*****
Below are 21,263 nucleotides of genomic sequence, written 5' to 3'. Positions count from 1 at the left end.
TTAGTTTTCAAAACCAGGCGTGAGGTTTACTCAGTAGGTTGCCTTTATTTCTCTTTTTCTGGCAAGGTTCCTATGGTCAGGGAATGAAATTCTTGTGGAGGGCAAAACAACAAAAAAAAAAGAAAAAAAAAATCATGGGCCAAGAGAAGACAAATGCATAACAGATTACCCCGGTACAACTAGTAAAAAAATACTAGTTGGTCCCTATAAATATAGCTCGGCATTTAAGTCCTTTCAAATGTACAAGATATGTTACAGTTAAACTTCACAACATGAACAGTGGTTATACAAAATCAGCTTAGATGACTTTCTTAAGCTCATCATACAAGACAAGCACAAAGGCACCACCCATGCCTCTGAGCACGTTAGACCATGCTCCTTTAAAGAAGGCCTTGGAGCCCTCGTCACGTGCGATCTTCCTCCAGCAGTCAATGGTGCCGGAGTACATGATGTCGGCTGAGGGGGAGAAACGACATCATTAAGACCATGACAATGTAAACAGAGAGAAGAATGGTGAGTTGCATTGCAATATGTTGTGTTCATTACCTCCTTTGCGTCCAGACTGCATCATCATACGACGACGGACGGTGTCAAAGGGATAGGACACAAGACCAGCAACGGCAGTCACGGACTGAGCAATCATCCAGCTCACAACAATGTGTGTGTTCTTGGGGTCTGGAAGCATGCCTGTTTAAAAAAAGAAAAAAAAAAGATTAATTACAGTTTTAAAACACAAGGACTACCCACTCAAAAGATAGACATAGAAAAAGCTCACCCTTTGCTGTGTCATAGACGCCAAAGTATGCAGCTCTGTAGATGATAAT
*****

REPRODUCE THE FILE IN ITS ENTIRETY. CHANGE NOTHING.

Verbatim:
Below are 21,263 nucleotides of genomic sequence, written 5' to 3'. Positions count from 1 at the left end.
TTAGTTTTCAAAACCAGGCGTGAGGTTTACTCAGTAGGTTGCCTTTATTTCTCTTTTTCTGGCAAGGTTCCTATGGTCAGGGAATGAAATTCTTGTGGAGGGCAAAACAACAAAAAAAAAAGAAAAAAAAAATCATGGGCCAAGAGAAGACAAATGCATAACAGATTACCCCGGTACAACTAGTAAAAAAATACTAGTTGGTCCCTATAAATATAGCTCGGCATTTAAGTCCTTTCAAATGTACAAGATATGTTACAGTTAAACTTCACAACATGAACAGTGGTTATACAAAATCAGCTTAGATGACTTTCTTAAGCTCATCATACAAGACAAGCACAAAGGCACCACCCATGCCTCTGAGCACGTTAGACCATGCTCCTTTAAAGAAGGCCTTGGAGCCCTCGTCACGTGCGATCTTCCTCCAGCAGTCAATGGTGCCGGAGTACATGATGTCGGCTGAGGGGGAGAAACGACATCATTAAGACCATGACAATGTAAACAGAGAGAAGAATGGTGAGTTGCATTGCAATATGTTGTGTTCATTACCTCCTTTGCGTCCAGACTGCATCATCATACGACGACGGACGGTGTCAAAGGGATAGGACACAAGACCAGCAACGGCAGTCACGGACTGAGCAATCATCCAGCTCACAACAATGTGTGTGTTCTTGGGGTCTGGAAGCATGCCTGTTTAAAAAAAGAAAAAAAAAAGATTAATTACAGTTTTAAAACACAAGGACTACCCACTCAAAAGATAGACATAGAAAAAGCTCACCCTTTGCTGTGTCATAGACGCCAAAGTATGCAGCTCTGTAGATGATAAT